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Identity, Social Activism, and the Pursuit of Higher Education

The Journey Stories of Undocumented and Unafraid Community Activists

Series:

Susana M. Muñoz

The topic of immigration has become increasingly volatile in U.S. society, and undocumented college students play a central role in mobilizing and politicizing a critical mass of activists to push forth a pro-immigration agenda, in particular the Development, Relief, and Education for Alien Minors (DREAM) Act. The DREAM Act is the only federal legislation that would grant conditional citizenship and some financial aid assistance to undocumented students who have completed two years of college or enlist in military service. Since the DREAM Act failed to pass, undocumented students have moved from peaceful marches to acts of civil disobedience, seeking to disrupt the public discourse that positions undocumented students as living in the shadows of our system. Undocumented college students have created public forums in which they «come out» from these invisible images and pronounce themselves as «undocumented and unafraid».
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Chapter Two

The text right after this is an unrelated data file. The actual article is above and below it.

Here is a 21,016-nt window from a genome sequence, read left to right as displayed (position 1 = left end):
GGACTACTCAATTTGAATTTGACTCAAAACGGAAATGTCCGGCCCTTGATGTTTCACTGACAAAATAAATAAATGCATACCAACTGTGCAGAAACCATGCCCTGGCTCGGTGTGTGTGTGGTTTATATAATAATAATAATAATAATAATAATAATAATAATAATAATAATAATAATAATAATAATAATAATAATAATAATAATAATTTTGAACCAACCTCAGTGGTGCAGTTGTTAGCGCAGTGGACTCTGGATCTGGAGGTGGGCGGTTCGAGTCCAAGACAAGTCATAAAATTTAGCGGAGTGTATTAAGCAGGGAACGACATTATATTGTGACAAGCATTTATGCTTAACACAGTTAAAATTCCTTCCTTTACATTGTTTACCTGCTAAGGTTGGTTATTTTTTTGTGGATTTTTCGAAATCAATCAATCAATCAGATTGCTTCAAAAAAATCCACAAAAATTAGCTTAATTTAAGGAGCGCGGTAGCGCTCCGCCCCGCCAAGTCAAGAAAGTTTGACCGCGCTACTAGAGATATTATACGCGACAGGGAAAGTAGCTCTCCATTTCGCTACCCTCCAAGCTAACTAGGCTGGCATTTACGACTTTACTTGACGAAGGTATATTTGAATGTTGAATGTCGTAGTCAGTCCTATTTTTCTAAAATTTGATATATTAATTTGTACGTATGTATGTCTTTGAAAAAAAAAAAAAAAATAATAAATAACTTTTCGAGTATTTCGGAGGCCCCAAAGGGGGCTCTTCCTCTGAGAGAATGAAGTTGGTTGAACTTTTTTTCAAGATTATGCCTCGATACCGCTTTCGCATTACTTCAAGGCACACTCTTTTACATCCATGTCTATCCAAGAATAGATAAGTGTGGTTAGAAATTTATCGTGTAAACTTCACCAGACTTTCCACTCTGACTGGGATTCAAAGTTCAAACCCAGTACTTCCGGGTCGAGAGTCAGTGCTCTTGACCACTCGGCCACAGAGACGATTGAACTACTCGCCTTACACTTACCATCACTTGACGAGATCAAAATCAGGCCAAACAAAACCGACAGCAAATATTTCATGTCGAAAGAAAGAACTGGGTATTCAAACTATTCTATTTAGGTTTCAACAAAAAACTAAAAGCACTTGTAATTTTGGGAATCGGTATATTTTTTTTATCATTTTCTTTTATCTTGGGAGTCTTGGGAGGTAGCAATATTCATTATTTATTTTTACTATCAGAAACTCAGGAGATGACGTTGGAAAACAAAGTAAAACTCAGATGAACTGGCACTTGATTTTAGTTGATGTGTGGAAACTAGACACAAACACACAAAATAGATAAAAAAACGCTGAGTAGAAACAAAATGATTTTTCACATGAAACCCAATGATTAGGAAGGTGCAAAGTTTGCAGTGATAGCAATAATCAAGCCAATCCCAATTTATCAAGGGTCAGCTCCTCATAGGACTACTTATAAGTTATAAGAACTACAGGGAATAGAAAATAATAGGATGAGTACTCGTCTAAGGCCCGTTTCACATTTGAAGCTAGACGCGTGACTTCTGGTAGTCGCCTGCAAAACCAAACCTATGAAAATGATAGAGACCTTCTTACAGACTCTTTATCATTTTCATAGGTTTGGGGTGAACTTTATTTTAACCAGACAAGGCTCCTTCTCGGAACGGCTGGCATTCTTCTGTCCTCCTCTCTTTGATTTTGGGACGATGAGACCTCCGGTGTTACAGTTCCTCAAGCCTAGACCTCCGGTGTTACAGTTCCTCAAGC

Activistas de Immigración

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Undocumented Journey– Stories of Migration, Family, and Schooling: Participant Profiles

I gently tugged on the white cord of my earbuds to release them from my ear cavity and stretch my arms above my head as my hands met in a prayer pose, trying to relieve my body of tension and exhaustion from sitting on my white wooden chair while conducting two back-to-back Skype interviews with participants in my identity study. I let my arms dangle, relaxed my shoulders, and breathed slowly and deeply as I reflected on the past few months of data collection. I stared at my pages of inked notes while I thought back to their journey-stories and muttered the words “too much” under my breath. As young children, had they seen too much? Have we asked them to grow up too fast as they face their lived realities as undocumented immigrants? The background of a journey-story often depicts the people and possessions that were left behind. I feel that these participants bear the heavy burden of carrying the hopes of others along with the pain that was endured during the crossing. They all left a familiar territory, language, and family for a promised better life. Yet, it was during their transition into the U.S. without legal status that they may have witnessed pain and trauma. I inhaled deeply, grabbed the purple ink pen, and wrote the question, “How much struggle and pain can one human endure before they can no longer endure?”

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